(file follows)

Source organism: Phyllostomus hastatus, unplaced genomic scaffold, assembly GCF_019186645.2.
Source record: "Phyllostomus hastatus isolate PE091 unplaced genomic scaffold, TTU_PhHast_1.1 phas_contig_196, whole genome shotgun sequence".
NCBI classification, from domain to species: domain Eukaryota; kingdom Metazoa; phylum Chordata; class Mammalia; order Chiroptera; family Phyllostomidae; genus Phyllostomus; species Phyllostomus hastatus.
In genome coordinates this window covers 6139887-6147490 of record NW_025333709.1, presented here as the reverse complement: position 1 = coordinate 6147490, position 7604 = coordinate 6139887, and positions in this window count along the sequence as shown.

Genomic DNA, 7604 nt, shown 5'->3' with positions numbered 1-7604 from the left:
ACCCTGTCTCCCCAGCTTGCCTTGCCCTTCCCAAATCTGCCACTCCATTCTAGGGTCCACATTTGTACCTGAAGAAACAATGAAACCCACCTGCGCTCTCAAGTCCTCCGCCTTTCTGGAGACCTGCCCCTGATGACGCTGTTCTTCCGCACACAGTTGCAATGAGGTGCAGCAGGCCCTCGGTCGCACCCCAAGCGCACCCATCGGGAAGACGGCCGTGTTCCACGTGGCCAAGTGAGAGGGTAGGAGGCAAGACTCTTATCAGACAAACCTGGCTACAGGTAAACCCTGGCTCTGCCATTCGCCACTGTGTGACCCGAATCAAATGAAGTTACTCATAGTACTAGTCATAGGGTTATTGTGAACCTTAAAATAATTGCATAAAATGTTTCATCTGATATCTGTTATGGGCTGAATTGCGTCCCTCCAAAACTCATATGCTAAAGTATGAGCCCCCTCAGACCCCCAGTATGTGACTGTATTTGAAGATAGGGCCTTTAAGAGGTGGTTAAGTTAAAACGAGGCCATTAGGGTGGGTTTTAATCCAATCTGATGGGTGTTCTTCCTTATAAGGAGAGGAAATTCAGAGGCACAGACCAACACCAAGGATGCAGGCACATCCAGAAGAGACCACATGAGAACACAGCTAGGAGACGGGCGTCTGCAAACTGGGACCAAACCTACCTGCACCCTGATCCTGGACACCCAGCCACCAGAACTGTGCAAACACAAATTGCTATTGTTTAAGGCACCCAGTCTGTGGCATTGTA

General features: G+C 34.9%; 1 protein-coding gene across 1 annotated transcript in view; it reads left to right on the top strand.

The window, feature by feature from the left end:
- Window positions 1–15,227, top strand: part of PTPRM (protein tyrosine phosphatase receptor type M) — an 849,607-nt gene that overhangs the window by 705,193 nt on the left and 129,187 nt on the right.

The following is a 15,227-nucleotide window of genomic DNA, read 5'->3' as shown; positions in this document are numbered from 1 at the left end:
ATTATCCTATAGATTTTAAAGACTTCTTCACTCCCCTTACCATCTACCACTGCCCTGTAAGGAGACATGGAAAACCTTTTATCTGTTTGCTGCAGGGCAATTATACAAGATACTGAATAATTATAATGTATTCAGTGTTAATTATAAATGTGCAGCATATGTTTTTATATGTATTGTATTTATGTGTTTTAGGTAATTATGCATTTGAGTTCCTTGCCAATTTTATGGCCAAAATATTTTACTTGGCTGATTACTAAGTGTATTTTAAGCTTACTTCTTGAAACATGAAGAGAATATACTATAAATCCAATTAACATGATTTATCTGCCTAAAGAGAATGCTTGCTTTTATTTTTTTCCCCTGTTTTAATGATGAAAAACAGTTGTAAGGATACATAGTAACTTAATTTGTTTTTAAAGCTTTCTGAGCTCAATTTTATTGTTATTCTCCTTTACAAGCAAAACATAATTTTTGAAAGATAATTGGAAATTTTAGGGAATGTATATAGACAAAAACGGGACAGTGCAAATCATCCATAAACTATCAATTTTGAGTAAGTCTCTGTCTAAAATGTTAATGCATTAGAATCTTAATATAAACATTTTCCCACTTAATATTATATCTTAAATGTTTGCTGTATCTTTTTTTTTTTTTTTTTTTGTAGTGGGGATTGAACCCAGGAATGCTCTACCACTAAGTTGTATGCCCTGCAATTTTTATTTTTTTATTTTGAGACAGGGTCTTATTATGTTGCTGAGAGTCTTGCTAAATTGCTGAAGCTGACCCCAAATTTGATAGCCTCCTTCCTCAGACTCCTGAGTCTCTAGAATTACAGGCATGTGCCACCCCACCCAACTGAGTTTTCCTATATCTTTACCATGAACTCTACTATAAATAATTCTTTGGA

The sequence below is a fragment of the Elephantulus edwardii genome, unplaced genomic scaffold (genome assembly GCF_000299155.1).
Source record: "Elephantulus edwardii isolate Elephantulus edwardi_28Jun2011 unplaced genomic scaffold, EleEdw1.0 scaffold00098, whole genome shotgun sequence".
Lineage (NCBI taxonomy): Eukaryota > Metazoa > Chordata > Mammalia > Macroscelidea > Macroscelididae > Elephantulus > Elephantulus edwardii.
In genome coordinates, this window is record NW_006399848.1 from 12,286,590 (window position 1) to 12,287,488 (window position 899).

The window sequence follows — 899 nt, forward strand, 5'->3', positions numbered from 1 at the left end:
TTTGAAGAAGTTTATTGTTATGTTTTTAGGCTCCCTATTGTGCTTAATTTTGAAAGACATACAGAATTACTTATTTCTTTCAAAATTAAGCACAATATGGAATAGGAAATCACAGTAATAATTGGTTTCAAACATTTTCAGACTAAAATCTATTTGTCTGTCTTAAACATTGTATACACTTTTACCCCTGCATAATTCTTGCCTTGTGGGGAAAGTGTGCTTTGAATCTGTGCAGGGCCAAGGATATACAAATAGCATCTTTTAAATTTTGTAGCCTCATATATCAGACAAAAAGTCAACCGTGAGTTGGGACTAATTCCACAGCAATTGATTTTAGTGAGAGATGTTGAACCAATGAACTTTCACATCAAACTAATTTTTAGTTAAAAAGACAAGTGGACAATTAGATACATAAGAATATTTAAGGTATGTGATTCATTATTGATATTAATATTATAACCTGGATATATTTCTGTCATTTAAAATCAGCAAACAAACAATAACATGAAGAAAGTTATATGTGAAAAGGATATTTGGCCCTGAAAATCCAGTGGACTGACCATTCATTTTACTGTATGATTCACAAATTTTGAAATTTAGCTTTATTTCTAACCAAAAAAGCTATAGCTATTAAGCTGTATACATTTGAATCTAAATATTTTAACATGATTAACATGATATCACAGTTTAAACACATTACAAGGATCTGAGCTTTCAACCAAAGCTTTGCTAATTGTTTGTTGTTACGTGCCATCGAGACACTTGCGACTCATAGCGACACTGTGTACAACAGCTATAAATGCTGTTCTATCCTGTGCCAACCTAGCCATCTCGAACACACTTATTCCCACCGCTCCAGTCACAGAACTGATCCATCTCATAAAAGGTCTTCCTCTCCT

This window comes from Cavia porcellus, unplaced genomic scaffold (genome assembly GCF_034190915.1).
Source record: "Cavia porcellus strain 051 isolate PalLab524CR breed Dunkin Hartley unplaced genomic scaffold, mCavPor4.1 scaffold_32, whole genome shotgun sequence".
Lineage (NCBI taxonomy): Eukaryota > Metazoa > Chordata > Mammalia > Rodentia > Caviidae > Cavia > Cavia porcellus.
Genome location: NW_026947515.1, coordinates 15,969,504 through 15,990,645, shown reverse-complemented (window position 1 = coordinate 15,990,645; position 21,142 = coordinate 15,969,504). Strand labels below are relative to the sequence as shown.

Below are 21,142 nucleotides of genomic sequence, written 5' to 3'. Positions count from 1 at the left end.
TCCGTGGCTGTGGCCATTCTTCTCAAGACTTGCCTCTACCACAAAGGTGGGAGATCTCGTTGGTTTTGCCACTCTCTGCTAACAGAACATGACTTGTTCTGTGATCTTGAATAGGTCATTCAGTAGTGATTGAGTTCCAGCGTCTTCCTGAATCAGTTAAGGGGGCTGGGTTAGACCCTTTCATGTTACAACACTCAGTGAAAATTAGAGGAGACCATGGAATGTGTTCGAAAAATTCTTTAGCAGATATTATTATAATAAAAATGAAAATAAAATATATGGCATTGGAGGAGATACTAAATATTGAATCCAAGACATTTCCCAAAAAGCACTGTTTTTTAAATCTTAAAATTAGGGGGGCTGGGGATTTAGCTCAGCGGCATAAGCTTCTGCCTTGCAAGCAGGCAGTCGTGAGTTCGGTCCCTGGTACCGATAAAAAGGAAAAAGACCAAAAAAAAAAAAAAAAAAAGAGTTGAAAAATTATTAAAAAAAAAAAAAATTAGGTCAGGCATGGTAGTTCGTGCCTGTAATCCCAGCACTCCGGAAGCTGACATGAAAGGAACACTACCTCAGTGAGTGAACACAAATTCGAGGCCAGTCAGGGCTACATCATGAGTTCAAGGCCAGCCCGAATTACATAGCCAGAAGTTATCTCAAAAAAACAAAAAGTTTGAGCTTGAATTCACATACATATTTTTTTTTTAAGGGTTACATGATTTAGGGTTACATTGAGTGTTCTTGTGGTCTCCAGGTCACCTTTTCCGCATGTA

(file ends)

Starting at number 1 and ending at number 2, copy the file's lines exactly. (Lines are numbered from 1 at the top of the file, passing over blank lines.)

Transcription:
Source organism: Phyllostomus hastatus, unplaced genomic scaffold, assembly GCF_019186645.2.
Source record: "Phyllostomus hastatus isolate PE091 unplaced genomic scaffold, TTU_PhHast_1.1 phas_contig_196, whole genome shotgun sequence".